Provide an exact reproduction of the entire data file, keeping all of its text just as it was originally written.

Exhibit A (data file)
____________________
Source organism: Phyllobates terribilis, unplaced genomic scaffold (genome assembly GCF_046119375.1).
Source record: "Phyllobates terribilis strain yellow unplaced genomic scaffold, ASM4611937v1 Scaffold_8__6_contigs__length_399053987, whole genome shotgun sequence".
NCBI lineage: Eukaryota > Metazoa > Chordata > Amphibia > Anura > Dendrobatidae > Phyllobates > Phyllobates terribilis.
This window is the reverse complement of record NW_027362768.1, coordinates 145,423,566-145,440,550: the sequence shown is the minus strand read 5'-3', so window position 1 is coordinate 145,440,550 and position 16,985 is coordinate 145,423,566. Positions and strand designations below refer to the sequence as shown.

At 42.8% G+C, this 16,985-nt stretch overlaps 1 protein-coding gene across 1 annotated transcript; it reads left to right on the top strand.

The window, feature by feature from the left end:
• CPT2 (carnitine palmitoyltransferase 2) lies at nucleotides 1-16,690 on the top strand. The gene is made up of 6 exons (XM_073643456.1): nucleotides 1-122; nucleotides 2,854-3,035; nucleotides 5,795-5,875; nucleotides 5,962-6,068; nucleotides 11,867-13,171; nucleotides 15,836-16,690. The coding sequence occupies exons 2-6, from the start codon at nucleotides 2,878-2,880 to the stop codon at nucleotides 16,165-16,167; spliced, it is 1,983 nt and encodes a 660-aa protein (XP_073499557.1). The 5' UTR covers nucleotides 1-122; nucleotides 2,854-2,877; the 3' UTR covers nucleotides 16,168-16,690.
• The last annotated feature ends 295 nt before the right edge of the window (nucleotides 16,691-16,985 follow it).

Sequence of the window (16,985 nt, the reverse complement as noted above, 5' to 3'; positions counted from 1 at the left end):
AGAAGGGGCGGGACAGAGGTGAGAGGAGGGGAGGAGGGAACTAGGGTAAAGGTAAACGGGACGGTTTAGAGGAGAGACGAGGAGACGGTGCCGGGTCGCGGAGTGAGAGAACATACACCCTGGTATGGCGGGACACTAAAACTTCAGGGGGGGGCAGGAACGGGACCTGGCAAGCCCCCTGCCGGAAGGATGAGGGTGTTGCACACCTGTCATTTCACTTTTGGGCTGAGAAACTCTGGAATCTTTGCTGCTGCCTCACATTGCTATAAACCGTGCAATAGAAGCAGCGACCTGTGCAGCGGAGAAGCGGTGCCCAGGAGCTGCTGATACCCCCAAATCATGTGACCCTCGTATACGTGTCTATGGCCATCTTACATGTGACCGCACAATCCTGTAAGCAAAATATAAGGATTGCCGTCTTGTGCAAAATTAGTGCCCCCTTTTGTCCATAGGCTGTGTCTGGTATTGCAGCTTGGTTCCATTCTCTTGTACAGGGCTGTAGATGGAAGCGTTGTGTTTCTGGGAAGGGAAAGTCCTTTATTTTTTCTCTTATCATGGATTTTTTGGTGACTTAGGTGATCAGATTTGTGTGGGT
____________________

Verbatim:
Source organism: Phyllobates terribilis, unplaced genomic scaffold (genome assembly GCF_046119375.1).
Source record: "Phyllobates terribilis strain yellow unplaced genomic scaffold, ASM4611937v1 Scaffold_8__6_contigs__length_399053987, whole genome shotgun sequence".
NCBI lineage: Eukaryota > Metazoa > Chordata > Amphibia > Anura > Dendrobatidae > Phyllobates > Phyllobates terribilis.
This window is the reverse complement of record NW_027362768.1, coordinates 145,423,566-145,440,550: the sequence shown is the minus strand read 5'-3', so window position 1 is coordinate 145,440,550 and position 16,985 is coordinate 145,423,566. Positions and strand designations below refer to the sequence as shown.

At 42.8% G+C, this 16,985-nt stretch overlaps 1 protein-coding gene across 1 annotated transcript; it reads left to right on the top strand.

The window, feature by feature from the left end:
• CPT2 (carnitine palmitoyltransferase 2) lies at nucleotides 1-16,690 on the top strand. The gene is made up of 6 exons (XM_073643456.1): nucleotides 1-122; nucleotides 2,854-3,035; nucleotides 5,795-5,875; nucleotides 5,962-6,068; nucleotides 11,867-13,171; nucleotides 15,836-16,690. The coding sequence occupies exons 2-6, from the start codon at nucleotides 2,878-2,880 to the stop codon at nucleotides 16,165-16,167; spliced, it is 1,983 nt and encodes a 660-aa protein (XP_073499557.1). The 5' UTR covers nucleotides 1-122; nucleotides 2,854-2,877; the 3' UTR covers nucleotides 16,168-16,690.
• The last annotated feature ends 295 nt before the right edge of the window (nucleotides 16,691-16,985 follow it).

Sequence of the window (16,985 nt, the reverse complement as noted above, 5' to 3'; positions counted from 1 at the left end):
AGAAGGGGCGGGACAGAGGTGAGAGGAGGGGAGGAGGGAACTAGGGTAAAGGTAAACGGGACGGTTTAGAGGAGAGACGAGGAGACGGTGCCGGGTCGCGGAGTGAGAGAACATACACCCTGGTATGGCGGGACACTAAAACTTCAGGGGGGGGCAGGAACGGGACCTGGCAAGCCCCCTGCCGGAAGGATGAGGGTGTTGCACACCTGTCATTTCACTTTTGGGCTGAGAAACTCTGGAATCTTTGCTGCTGCCTCACATTGCTATAAACCGTGCAATAGAAGCAGCGACCTGTGCAGCGGAGAAGCGGTGCCCAGGAGCTGCTGATACCCCCAAATCATGTGACCCTCGTATACGTGTCTATGGCCATCTTACATGTGACCGCACAATCCTGTAAGCAAAATATAAGGATTGCCGTCTTGTGCAAAATTAGTGCCCCCTTTTGTCCATAGGCTGTGTCTGGTATTGCAGCTTGGTTCCATTCTCTTGTACAGGGCTGTAGATGGAAGCGTTGTGTTTCTGGGAAGGGAAAGTCCTTTATTTTTTCTCTTATCATGGATTTTTTGGTGACTTAGGTGATCAGATTTGTGTGGGT